Nonprofits

Engagement Marketing is the New Black

Engagement Marketing

Life never goes as planned. You may set out on one specific path and quickly find yourself on another, drastically different pathmaybe even going a different direction. Why should we expect anything different from our marketing? We plan for our audience to hear one message, but what we don’t plan for are all the things thrown at our audience which can throw that message completely off it’s path. Nonprofit marketing is not immune to this and the changing ways in which our donors communicate is all but guaranteeing that the path of successful nonprofit marketing will go through many twist and turns.

Before we all became connected around the clock to the global online community, we relied on advertising companies to lead us to their product. Nonprofit marketing was like a crossword puzzle in the newspaper: a very rigid and crafted set of blocks that guided you from A to B with no room for interruptions (or adding extra letters).

This outdated Nonprofit marketing approach was static and one dimensional. Tell the donor the story you want them to hear, control the medium, and dictate the interaction. Send solicitation mailer with catchy slogan, powerful image, and captivating story. Send Thank You note for donation. Send invite to yearly big dollar gala with beautiful venue and hometown hero as the guest speaker. Rinse and Repeat.

Engagement marketing, on the contrary, is fluid, constantly evolving, and never disconnected from your network. Your message is being shared, reconstructed, and reacted upon constantly. While there is a level of control of the message that has been lost by the messenger, the payoff is that much greaterthe donor is engaging and participating with your organization and your cause more than ever before.

So what does engagement marketing look like? It can be vast, layered, and very descriptive and targeted, but it all comes from acting and reacting with your donors. This includes email, an interactive landing page, social media posting and sharing, and data compilation and analysis. Before, data on donors usually just consisted of home addresses and the last time they gave. On the other hand, engagement marketing tells us what aspects of your cause is resonating and, on a more detailed level, what else your donor cares about outside of the organization. You may think that this shouldn’t matter to youwho cares if Joe Smith is excited to watch the Super Bowl? You do!

Think of it this way: when some mainstream event or trend happens, is your nonprofit seizing on this opportunity to engage? Take a step out of the box of “this isn’t related to my organization’s cause” and bear in mind that everything is intertwined nowour donors aren’t compartmentalizing their engagement with the world and neither should you. Remember the Ice Bucket Challenge? This viral sensation is a perfect example of engagement marketingchallenge your network to do something interactive; record a video and SHARE it on social media! This challenge not only raised $115 million for the organization, but it brought in millions of new email addresses, social media likes, and traffic to the website of  the ALS foundation. There is no direct mailer that could ever accomplish that.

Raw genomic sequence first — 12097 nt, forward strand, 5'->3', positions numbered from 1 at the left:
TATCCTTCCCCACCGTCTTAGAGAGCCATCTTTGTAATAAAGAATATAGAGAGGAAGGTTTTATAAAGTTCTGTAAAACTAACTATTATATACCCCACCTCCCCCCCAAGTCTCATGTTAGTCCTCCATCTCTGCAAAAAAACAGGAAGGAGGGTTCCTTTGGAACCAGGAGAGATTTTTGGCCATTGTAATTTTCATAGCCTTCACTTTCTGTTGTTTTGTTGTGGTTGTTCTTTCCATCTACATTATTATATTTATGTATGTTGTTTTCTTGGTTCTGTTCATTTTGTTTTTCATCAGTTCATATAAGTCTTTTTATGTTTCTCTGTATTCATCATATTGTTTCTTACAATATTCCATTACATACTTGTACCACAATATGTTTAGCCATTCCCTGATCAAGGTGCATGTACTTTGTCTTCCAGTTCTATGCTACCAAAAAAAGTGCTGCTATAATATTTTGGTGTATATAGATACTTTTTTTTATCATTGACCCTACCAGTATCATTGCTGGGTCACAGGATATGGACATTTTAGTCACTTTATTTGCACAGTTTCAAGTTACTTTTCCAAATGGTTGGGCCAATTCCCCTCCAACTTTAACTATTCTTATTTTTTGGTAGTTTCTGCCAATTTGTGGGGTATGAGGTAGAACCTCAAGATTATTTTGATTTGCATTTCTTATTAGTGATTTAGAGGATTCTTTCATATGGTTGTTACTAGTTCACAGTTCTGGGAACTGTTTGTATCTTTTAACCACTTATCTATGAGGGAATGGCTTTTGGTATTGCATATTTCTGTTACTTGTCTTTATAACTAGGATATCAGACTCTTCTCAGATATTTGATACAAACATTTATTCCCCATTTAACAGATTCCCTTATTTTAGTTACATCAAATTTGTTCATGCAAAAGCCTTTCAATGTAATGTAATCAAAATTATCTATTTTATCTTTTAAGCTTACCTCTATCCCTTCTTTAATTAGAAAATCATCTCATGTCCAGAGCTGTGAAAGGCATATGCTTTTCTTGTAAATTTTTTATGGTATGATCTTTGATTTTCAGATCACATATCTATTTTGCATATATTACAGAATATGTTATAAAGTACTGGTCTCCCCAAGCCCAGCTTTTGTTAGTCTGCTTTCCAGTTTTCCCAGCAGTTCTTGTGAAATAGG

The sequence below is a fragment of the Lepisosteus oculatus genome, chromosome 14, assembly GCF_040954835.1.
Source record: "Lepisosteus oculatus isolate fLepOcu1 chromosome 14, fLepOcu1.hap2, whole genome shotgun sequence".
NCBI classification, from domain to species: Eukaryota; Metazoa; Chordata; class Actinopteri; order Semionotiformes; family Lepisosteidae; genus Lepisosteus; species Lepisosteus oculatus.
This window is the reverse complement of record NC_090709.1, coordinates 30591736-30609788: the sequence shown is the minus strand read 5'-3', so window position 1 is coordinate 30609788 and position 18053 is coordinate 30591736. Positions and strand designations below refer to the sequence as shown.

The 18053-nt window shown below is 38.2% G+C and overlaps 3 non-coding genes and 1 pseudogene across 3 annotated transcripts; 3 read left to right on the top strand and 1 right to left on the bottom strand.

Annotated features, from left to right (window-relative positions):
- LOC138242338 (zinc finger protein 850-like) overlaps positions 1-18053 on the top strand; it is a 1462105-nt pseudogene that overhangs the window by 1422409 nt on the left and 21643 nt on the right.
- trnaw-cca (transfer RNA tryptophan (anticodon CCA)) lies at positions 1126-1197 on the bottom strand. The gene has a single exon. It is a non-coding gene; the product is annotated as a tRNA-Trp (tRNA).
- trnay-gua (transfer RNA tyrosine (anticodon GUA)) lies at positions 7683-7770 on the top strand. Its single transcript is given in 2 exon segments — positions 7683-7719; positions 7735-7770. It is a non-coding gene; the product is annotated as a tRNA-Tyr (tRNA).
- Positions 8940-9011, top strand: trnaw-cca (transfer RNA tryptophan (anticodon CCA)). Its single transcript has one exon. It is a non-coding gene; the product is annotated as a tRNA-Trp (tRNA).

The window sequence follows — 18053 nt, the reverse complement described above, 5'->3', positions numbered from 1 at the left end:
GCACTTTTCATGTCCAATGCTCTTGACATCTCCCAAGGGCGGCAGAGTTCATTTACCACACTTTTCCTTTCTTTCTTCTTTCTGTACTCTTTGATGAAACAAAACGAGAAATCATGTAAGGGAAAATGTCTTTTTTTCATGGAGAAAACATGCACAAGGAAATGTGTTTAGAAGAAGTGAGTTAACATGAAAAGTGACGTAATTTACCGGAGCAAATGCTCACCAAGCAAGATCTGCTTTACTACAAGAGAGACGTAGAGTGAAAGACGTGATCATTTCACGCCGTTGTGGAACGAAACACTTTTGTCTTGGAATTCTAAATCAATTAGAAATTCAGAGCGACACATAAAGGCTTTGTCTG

This type of engagement marketing is the process of personalizing your relationship with your network, which in turn creates a deeper and more qualitative network of supporters that stand behind your organization. By engaging your donors on a more interactive and personal level, you are building relationships that are stronger than the superficial “Please buy a ticket to our gala.” These are the type of relationships that will become the legacy and endowment gifts of the future.

 

So let’s break down how all of this comes together in a successful engaged marketing plan for your nonprofit. Start with the basics. Do you have a webpage? Are there calls to action on the webpage? This goes beyond the donate button. For a lot of supporters, your website is often the first place they go to connect with your organization. It’s also the foundation for building your engagement.

 

Let’s check out www.PAWSChicago.org for an example. Every piece of their homepage is a call to engage. Every corner invites you to learn, to act, to support, to be rewarded with affirmation of the work being accomplished because of your support. Or look at www.ThatsNotCool.com, which heavily integrates various social media platforms into the use of their website so that your engagement is happening across multiple platforms at once. As you build your page, maintain engagement as your mantra and your website will get there.

 

While communication continues to evolve, the power of your engagement marketing goes hand in hand with the long term sustainability of your network. As content flows in and out (both to and from your networkinitiation of great ideas and content starts on both ends), engagement with that content should flow in and out in response, maintaining a constant presence in both the world of the nonprofit and the world of the donor. You can begin to see how sending a few direct mailers or hosting a yearly gala can no longer sustain a nonprofit long term in this rapidly changing landscape.

 

As your engagement with current and prospective donors grows, so too should the sophistication of how you engage. You already know that donors take into account different vectors when they give, and this should be reflected in how you interact. You can begin understanding this by simply looking at what is working and what isn’t. What emails were opened? What Facebook posts were shared? What was the message of this content that drew more attention? Over time, your donor profiles will become much more multifaceted and three-dimensional and this, simply put, is what sustainability looks like.